High Risk Pregnancy in the Mare Discussed at Vet Convention

The Table Topic on High Risk Pregnancy in the Mare at the 2009 American Association of Equine Practitioners was very well attended and included several individuals that have published manuscripts on this topic.

The participants were polled to get their input on what types of conditions represent a high risk to successful pregnancy in their practice. An exhaustive list was compiled, including reproductive causes such as placentitis, history of previous complicated pregnancy, twins, torsion, hydrops, umbilical cord or fetal abnormalities, prolonged gestation, premature separation of the placenta, infectious agents (e.g. equine herpesvirus-1, and leptospirosis), abnormal presentation, and an incompetent cervix.

Non-reproductive causes of increased risk to the pregnancy included ventral body wall ruptures, gastrointestinal or respiratory disease, musculoskeletal problems (including laminitis), post-surgical complications (including endotoxemia), and reduced pelvic diameters.

The majority (75%) indicated that placentitis is the major cause of high-risk pregnancy. Identification of mares with placentitis included premature mammary development, vulvar discharge, pelvic ligament relaxation, and history of previous placentitis or previous gross placental pathology. Ultrasonography (transrectal and transabdominal) is the most common diagnostic modality used to confirm the presence of placentitis and monitor the response to treatment. Evaluation of the placenta, fetal fluids, fetal dimensions and posture, and fetal heart rate are key elements to assessment of the fetoplacental unit.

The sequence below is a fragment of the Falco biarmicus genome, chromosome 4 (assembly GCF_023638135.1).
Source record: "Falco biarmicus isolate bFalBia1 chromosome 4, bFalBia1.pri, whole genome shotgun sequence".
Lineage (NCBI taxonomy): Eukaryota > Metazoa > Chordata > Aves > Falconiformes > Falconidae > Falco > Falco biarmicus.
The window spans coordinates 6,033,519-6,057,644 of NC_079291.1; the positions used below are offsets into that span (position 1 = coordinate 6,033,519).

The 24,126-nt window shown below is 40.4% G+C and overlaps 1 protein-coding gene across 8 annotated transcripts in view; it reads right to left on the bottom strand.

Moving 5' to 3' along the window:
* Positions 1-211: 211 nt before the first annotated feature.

Vaginal or cervical cultures are not routinely done by many of the participants, although there were compelling arguments for performing these more often.

Measurement of serial progesterone and estrogen concentrations is commonly done, and either a precipitous fall or a greater than 50% rise in 48 h signal that delivery might be prior to term.

Treatment for placentitis was discussed briefly. Commonly used antibiotics are trimethoprim sulfamethoxazole, aminoglycosides, and penicillins. The length of treatment in most cases is for the remainder of pregnancy. Flunixin meglumine is used by approximately 50% of practitioners; however, the length of treatment is highly variable, and most veterinarians use it for at least one week. Pentoxifylline is used by one-third of practitioners, the cost of treatment being the predominant reason for not adding it to the treatment regime.

This Table Topic was facilitated by Kristina G. Lu, VMD, Dipl. ACT, of Hagyard Equine Medical Institute, and Sara K. Lyle, DVM, MS, Dipl. ACT, of Louisiana State University.

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